There's a rabbit hole of radical thought that would finally say any expression of sexual voyeurism or assertion on a woman's part is still a product of the oppressive patriarchy. But Come Dance with Me is mostly a fun fantasy, obviously influenced by Hitchcock, but never comes near To Catch a Thief or even The Trouble with Harry.

Wednesday, June 27, 2018

Sidelined Steel

I've always thought Maureen O'Hara could have been a great action heroine. You can see it in 1952's At Sword's Point, a swashbuckler with terrible dialogue and tone deaf direction. But it has some marvellous production design and some really great sword fights.

And O'Hara is the best swordfighter in the film. Playing Claire, the daughter of Arthos from The Three Musketeers, she joins with the sons of the other three heroes from Dumas' story in an effort to serve the Queen (Gladys Cooper) who, in the chaotic aftermath of Cardinal Richelieu's death, is struggling to protect the throne from the villainous Duc de Lavalle (Robert Douglas).

Most of the performers in the film don't distinguish themselves. Robert Douglas as the villain is always a hazy drip, Alan Hale Jr. as Porthos Jr. was at this point unsuccessfully trying to imitate his father's famous natural merriment. Worst of all is Cornel Wilde, positioned as the lead as the son of D'Artagnan.

He's a decent enough swordsman in the action scenes but he never seems to deliver a line with any enthusiasm. He's just kind of blandly polite. He always seems like a waiter in an Olive Garden commercial.

The writing and direction don't help. When at one point the heroes' plans are apparently dashed and the princess (Nancy Gates) looks like she's going to have to marry the Duke, everyone gathers in the queen's chambers just shrugging their shoulders like they lost a baseball game. There's no hint of disappointment or of a hidden plan to reverse the outcome. But the scene transitions to one of the few effectively funny moments in the film--though it's a moment that doesn't make any sense--when the Duke is shocked to discover Claire has been substituted for the princess at the altar.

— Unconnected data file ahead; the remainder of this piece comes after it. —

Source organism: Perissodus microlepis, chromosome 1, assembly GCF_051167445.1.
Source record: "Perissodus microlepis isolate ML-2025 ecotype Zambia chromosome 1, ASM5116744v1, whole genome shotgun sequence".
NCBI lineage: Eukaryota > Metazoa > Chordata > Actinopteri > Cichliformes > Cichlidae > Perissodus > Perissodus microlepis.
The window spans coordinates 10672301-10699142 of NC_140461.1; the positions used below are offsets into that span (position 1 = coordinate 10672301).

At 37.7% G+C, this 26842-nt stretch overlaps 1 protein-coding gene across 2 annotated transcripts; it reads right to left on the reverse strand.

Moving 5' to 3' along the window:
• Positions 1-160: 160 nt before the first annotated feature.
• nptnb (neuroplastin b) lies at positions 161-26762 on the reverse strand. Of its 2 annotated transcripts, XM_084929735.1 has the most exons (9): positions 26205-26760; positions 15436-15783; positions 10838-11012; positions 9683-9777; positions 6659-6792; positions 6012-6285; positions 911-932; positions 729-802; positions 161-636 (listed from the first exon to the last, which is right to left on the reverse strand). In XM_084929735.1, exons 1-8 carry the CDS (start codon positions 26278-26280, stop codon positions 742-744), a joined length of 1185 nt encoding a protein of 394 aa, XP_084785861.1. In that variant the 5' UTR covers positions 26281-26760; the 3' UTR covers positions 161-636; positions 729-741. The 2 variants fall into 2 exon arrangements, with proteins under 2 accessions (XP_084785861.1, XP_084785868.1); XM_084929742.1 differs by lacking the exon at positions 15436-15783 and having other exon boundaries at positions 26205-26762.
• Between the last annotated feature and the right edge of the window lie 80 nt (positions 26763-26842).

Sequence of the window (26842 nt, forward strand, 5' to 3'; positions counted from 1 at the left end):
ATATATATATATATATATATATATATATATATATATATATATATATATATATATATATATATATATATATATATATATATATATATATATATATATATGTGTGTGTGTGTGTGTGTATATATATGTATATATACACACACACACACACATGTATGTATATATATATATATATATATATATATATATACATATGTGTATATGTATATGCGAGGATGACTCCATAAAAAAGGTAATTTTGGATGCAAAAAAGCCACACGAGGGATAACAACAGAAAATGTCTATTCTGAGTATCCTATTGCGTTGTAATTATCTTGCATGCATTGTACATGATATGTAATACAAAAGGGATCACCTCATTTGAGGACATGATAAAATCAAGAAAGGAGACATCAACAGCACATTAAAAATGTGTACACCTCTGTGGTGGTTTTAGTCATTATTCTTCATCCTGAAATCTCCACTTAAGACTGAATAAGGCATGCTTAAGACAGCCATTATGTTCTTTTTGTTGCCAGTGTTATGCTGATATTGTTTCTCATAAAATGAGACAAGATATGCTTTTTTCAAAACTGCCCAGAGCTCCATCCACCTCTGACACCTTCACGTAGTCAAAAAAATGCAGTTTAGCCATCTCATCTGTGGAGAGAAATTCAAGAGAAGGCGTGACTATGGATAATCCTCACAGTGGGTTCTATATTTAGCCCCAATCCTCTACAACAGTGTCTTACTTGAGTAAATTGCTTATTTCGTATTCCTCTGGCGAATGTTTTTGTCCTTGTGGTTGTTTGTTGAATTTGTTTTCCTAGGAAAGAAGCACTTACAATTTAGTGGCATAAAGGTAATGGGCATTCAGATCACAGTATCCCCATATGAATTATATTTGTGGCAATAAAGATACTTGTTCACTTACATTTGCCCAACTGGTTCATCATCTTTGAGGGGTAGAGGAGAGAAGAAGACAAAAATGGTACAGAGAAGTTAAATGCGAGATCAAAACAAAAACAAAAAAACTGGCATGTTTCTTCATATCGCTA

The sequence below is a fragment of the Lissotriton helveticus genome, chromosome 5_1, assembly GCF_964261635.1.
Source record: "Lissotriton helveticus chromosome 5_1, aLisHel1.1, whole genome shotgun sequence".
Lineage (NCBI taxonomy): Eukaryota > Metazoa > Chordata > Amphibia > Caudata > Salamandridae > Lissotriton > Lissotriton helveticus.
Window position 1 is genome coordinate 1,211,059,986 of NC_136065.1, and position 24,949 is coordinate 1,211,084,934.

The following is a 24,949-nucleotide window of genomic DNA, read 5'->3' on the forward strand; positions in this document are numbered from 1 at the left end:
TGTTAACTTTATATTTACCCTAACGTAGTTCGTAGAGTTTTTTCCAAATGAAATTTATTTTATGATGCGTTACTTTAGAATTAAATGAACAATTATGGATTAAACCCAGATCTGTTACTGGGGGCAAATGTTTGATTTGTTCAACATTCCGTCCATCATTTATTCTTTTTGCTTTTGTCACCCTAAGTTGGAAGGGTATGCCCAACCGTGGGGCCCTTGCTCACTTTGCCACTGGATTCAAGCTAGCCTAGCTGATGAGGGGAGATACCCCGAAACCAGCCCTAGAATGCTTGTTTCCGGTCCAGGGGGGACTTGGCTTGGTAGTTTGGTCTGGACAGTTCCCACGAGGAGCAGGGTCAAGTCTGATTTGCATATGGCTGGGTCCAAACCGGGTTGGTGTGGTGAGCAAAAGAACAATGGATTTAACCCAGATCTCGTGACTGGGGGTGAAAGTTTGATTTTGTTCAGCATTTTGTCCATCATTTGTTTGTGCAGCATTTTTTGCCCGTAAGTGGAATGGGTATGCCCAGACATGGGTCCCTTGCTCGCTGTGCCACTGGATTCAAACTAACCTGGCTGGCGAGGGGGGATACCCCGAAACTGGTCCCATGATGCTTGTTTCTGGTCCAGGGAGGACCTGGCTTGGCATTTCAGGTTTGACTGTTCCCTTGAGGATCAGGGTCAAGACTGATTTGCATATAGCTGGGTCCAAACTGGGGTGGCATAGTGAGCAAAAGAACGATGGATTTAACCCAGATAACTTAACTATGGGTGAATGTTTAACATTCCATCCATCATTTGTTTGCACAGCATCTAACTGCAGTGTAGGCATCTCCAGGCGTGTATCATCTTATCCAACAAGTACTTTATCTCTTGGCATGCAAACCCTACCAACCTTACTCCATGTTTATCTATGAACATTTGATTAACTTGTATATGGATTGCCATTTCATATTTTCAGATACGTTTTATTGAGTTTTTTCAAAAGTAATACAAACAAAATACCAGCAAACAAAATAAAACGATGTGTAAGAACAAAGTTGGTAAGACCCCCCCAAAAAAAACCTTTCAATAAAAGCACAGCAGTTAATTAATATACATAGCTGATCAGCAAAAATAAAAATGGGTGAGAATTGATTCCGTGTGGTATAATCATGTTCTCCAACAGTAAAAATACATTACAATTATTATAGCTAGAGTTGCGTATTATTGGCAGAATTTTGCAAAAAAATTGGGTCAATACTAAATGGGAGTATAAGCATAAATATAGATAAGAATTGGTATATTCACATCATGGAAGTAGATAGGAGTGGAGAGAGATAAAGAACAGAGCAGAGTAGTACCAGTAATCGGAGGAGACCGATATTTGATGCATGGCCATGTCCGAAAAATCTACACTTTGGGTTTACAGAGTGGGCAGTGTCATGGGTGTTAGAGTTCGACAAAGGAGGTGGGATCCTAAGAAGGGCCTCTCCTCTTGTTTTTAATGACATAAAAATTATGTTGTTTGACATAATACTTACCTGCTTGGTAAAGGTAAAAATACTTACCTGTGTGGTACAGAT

And O'Hara lets him have one of her wonderfully sadistic laughs. She has everything Cornel Wilde has and everything he lacks--she has his reflexes and physical strength but she also gives the impression of tenacity and a focused anger. Her demon was really only fully let out in The Quiet Man but you could see a bit of how it could've been utilised in numerous scenes where she gets to handle a sword in this film.

As usual in a move from the period where a woman cross-dresses, there's a dumb scene where she gets flustered at suddenly finding herself a woman in intimacy with men--in this case it's the prospect of having to share a bed with the three other heroes. But there's plenty of scenes of her with gleeful fury swinging a sword to make up for it. It's hard to believe even in 1952 people didn't watch the movie and think she should've been D'Artagnan.

Twitter Sonnet #1128

The yielded emblem clings to fuzzy sleeves.
A dizzy push replaced the daisy night.
A double leg accepts at once the greaves.
Reward became a dreamy bubble kite.